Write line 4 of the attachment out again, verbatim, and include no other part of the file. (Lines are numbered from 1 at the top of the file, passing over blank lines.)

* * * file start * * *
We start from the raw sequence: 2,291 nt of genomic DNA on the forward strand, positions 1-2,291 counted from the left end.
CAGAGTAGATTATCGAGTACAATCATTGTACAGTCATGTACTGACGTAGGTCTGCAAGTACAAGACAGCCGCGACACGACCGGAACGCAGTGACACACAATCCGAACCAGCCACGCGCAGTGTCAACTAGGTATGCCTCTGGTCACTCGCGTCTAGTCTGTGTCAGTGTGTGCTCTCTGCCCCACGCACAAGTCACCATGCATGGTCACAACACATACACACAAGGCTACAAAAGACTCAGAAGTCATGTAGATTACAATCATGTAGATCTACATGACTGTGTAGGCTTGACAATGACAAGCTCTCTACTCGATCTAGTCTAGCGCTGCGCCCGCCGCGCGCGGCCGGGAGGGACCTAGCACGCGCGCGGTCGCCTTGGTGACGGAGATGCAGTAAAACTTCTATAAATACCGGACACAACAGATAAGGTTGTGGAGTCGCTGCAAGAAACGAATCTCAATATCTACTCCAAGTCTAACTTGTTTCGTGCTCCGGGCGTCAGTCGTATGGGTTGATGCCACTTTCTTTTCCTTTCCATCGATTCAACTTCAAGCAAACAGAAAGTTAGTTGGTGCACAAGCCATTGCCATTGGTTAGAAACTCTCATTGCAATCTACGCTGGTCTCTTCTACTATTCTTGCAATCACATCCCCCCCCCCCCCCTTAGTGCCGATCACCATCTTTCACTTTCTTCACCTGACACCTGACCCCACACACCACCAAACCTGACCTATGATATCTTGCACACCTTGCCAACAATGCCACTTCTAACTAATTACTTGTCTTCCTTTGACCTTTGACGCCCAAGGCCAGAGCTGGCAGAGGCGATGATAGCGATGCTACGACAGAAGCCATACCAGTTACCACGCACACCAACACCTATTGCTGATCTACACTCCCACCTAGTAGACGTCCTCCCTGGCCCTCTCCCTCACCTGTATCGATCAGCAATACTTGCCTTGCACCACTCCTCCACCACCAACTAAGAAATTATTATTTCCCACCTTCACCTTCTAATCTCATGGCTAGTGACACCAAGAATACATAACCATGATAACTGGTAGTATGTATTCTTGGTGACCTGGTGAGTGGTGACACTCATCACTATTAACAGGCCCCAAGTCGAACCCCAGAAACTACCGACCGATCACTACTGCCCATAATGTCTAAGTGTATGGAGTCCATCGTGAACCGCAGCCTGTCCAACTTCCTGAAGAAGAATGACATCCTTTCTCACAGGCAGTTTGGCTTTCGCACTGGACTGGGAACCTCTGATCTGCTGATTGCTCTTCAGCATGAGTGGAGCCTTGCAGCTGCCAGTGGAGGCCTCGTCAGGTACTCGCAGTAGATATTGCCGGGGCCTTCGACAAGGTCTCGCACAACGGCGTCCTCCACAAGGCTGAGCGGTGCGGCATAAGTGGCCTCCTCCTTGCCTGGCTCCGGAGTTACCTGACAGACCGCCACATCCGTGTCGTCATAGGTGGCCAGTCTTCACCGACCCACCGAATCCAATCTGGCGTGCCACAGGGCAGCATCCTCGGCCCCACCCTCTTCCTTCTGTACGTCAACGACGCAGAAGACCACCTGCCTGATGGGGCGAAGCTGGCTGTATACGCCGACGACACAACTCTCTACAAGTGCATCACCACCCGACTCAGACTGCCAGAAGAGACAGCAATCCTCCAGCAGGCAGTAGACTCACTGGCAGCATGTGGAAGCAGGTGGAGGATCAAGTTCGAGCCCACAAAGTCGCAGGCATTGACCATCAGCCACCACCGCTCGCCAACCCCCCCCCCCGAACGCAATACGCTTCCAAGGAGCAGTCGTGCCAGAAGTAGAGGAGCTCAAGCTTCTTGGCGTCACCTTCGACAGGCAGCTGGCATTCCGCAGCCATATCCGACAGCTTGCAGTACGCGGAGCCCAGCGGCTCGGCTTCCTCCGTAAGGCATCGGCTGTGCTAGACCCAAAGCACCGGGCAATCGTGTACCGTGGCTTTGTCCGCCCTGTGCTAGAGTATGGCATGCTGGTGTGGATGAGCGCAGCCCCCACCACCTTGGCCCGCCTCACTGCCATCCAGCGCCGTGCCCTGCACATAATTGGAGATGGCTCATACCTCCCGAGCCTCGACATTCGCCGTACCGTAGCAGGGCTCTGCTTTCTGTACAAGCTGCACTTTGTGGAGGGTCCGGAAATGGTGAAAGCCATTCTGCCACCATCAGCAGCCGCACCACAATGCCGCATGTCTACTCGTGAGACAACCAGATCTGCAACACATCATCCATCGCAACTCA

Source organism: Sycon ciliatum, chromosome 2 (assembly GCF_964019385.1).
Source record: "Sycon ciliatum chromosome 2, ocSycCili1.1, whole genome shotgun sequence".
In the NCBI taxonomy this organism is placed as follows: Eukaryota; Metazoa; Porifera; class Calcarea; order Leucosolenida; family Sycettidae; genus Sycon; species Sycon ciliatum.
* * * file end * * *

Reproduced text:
Source record: "Sycon ciliatum chromosome 2, ocSycCili1.1, whole genome shotgun sequence".